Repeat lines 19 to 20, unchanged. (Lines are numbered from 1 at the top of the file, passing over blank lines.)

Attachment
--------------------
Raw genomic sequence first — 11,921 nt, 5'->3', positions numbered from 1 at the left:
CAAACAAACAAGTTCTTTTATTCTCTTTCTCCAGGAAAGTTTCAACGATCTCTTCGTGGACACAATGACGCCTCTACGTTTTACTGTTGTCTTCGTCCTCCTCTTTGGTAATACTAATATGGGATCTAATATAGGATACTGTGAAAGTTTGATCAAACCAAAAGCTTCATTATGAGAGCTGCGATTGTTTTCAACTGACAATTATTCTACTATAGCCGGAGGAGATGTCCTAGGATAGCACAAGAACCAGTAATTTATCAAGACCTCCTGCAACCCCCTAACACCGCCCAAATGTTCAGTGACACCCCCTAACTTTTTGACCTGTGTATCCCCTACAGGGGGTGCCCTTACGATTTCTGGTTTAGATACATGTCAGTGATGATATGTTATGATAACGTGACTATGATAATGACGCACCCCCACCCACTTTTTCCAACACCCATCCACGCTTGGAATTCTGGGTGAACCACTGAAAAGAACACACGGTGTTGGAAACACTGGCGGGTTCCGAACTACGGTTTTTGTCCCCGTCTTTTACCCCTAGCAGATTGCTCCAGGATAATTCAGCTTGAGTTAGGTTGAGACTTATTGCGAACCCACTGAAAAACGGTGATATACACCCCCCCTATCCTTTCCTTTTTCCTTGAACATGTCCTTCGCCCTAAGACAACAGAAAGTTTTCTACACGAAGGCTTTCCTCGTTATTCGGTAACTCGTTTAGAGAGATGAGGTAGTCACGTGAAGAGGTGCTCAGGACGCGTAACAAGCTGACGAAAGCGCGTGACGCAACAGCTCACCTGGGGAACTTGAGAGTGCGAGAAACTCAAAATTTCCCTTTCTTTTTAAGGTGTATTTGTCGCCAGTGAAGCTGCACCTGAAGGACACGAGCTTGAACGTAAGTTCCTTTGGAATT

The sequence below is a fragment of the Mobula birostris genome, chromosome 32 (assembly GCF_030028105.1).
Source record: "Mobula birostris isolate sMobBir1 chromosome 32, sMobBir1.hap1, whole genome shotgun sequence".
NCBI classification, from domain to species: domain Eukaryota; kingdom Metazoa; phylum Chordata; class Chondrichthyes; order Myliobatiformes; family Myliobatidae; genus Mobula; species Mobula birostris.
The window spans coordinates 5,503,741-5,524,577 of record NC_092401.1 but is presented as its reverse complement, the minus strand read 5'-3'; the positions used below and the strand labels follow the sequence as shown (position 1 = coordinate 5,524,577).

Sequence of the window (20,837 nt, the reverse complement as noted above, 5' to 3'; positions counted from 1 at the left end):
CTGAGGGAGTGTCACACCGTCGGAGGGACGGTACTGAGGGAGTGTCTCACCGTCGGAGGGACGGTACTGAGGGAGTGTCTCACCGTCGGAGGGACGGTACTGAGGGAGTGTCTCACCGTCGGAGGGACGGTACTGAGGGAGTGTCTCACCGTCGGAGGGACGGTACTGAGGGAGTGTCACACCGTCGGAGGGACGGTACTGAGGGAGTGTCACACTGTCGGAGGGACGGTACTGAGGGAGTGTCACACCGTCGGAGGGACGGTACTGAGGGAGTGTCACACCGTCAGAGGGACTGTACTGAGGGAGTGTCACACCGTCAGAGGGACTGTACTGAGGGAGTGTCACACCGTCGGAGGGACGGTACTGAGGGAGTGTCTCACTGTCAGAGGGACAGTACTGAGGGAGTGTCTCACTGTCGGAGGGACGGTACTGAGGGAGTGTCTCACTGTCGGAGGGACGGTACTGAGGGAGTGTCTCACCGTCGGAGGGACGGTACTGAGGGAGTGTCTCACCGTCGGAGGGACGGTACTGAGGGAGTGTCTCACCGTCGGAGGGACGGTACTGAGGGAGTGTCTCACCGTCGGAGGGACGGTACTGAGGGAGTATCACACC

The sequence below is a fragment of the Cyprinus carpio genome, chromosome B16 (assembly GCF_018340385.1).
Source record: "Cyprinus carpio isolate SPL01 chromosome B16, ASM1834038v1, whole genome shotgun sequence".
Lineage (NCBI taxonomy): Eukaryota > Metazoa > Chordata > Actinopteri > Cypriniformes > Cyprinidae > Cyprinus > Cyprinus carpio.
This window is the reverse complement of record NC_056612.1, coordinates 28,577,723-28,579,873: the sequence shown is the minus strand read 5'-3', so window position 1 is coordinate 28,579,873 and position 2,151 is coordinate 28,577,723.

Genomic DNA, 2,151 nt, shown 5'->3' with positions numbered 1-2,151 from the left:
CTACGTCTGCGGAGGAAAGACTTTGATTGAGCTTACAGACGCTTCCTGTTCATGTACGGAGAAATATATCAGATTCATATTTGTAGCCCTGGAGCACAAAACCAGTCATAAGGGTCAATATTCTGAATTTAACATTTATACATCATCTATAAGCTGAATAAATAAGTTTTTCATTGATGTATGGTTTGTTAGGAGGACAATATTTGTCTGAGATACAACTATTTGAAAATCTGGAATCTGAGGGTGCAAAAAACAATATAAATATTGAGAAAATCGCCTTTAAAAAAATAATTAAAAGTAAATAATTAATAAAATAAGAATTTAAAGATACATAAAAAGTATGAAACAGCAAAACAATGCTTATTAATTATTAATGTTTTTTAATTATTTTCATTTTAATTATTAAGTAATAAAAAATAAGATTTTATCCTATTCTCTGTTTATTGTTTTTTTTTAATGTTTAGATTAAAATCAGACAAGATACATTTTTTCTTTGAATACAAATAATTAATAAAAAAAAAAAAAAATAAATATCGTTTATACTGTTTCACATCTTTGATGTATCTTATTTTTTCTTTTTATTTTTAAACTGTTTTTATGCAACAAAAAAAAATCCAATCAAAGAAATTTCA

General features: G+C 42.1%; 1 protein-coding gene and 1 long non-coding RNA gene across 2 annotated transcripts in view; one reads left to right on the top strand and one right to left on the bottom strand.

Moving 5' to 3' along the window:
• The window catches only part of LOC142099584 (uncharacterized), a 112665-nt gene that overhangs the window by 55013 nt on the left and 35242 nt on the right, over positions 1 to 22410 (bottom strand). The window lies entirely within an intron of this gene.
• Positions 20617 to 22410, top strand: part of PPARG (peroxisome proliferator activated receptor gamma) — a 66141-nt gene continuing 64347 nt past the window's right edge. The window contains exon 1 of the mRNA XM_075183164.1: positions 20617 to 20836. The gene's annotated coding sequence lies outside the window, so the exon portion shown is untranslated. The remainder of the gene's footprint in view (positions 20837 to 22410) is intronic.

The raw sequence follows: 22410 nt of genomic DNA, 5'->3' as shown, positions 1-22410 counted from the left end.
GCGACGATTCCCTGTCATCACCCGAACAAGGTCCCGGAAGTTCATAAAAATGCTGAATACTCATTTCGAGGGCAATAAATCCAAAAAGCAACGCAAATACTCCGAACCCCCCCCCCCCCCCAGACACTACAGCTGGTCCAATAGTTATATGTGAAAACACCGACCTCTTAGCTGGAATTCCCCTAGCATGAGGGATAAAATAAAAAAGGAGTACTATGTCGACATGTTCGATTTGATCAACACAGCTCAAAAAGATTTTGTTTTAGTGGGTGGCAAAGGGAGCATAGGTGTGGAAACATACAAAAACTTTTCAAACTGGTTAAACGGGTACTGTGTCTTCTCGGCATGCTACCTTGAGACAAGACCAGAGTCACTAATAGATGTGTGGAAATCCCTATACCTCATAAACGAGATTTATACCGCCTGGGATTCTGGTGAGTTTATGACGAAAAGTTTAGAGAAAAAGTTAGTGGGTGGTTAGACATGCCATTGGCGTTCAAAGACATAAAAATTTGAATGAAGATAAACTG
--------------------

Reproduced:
The raw sequence follows: 22410 nt of genomic DNA, 5'->3' as shown, positions 1-22410 counted from the left end.
GCGACGATTCCCTGTCATCACCCGAACAAGGTCCCGGAAGTTCATAAAAATGCTGAATACTCATTTCGAGGGCAATAAATCCAAAAAGCAACGCAAATACTCCGAACCCCCCCCCCCCCCCAGACACTACAGCTGGTCCAATAGTTATATGTGAAAACACCGACCTCTTAGCTGGAATTCCCCTAGCATGAGGGATAAAATAAAAAAGGAGTACTATGTCGACATGTTCGATTTGATCAACACAGCTCAAAAAGATTTTGTTTTAGTGGGTGGCAAAGGGAGCATAGGTGTGGAAACATACAAAAACTTTTCAAACTGGTTAAACGGGTACTGTGTCTTCTCGGCATGCTACCTTGAGACAAGACCAGAGTCACTAATAGATGTGTGGAAATCCCTATACCTCATAAACGAGATTTATACCGCCTGGGATTCTGGTGAGTTTATGACGAAAAGTTTAGAGAAAAAGTTAGTGGGTGGTTAGACATGCCATTGGCGTTCAAAGACATAAAAATTTGAATGAAGATAAACTG